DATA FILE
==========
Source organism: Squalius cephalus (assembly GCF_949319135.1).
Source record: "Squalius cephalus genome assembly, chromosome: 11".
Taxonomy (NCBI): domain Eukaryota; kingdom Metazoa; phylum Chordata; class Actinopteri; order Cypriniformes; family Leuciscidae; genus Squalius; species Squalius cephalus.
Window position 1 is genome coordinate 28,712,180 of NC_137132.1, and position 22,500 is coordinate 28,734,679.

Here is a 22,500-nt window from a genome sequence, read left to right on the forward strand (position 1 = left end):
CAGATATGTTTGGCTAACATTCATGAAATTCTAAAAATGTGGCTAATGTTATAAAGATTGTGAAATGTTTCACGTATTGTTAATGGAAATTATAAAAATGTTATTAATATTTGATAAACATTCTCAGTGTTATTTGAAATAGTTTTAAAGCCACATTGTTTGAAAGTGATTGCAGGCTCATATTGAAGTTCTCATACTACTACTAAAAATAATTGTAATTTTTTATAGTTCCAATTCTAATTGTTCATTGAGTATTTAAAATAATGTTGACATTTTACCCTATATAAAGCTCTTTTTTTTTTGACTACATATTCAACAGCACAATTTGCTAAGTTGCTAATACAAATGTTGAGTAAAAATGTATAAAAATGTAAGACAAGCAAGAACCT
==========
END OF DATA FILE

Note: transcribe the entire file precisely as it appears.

Source organism: Squalius cephalus (assembly GCF_949319135.1).
Source record: "Squalius cephalus genome assembly, chromosome: 11".
Taxonomy (NCBI): domain Eukaryota; kingdom Metazoa; phylum Chordata; class Actinopteri; order Cypriniformes; family Leuciscidae; genus Squalius; species Squalius cephalus.
Window position 1 is genome coordinate 28,712,180 of NC_137132.1, and position 22,500 is coordinate 28,734,679.

Here is a 22,500-nt window from a genome sequence, read left to right on the forward strand (position 1 = left end):
CAGATATGTTTGGCTAACATTCATGAAATTCTAAAAATGTGGCTAATGTTATAAAGATTGTGAAATGTTTCACGTATTGTTAATGGAAATTATAAAAATGTTATTAATATTTGATAAACATTCTCAGTGTTATTTGAAATAGTTTTAAAGCCACATTGTTTGAAAGTGATTGCAGGCTCATATTGAAGTTCTCATACTACTACTAAAAATAATTGTAATTTTTTATAGTTCCAATTCTAATTGTTCATTGAGTATTTAAAATAATGTTGACATTTTACCCTATATAAAGCTCTTTTTTTTTTGACTACATATTCAACAGCACAATTTGCTAAGTTGCTAATACAAATGTTGAGTAAAAATGTATAAAAATGTAAGACAAGCAAGAACCT